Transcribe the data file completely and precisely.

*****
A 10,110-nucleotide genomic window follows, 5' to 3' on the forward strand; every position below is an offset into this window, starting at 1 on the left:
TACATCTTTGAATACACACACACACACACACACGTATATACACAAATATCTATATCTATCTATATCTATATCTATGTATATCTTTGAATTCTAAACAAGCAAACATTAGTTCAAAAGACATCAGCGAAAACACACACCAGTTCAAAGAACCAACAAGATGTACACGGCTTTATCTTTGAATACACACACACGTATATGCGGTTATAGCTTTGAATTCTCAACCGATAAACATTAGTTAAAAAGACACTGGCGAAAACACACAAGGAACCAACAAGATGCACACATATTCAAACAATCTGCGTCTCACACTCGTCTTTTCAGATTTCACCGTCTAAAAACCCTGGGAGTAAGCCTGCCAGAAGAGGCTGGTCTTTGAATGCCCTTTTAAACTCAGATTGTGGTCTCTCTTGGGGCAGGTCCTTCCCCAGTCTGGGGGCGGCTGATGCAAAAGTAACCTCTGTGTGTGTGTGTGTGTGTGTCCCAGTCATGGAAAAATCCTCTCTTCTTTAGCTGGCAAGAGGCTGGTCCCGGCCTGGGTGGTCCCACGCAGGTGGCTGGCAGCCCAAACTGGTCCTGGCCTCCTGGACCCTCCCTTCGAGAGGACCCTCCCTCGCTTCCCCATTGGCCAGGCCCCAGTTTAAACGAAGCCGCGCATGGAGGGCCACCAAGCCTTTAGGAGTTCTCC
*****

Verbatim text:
A 10,110-nucleotide genomic window follows, 5' to 3' on the forward strand; every position below is an offset into this window, starting at 1 on the left:
TACATCTTTGAATACACACACACACACACACACGTATATACACAAATATCTATATCTATCTATATCTATATCTATGTATATCTTTGAATTCTAAACAAGCAAACATTAGTTCAAAAGACATCAGCGAAAACACACACCAGTTCAAAGAACCAACAAGATGTACACGGCTTTATCTTTGAATACACACACACGTATATGCGGTTATAGCTTTGAATTCTCAACCGATAAACATTAGTTAAAAAGACACTGGCGAAAACACACAAGGAACCAACAAGATGCACACATATTCAAACAATCTGCGTCTCACACTCGTCTTTTCAGATTTCACCGTCTAAAAACCCTGGGAGTAAGCCTGCCAGAAGAGGCTGGTCTTTGAATGCCCTTTTAAACTCAGATTGTGGTCTCTCTTGGGGCAGGTCCTTCCCCAGTCTGGGGGCGGCTGATGCAAAAGTAACCTCTGTGTGTGTGTGTGTGTGTGTCCCAGTCATGGAAAAATCCTCTCTTCTTTAGCTGGCAAGAGGCTGGTCCCGGCCTGGGTGGTCCCACGCAGGTGGCTGGCAGCCCAAACTGGTCCTGGCCTCCTGGACCCTCCCTTCGAGAGGACCCTCCCTCGCTTCCCCATTGGCCAGGCCCCAGTTTAAACGAAGCCGCGCATGGAGGGCCACCAAGCCTTTAGGAGTTCTCC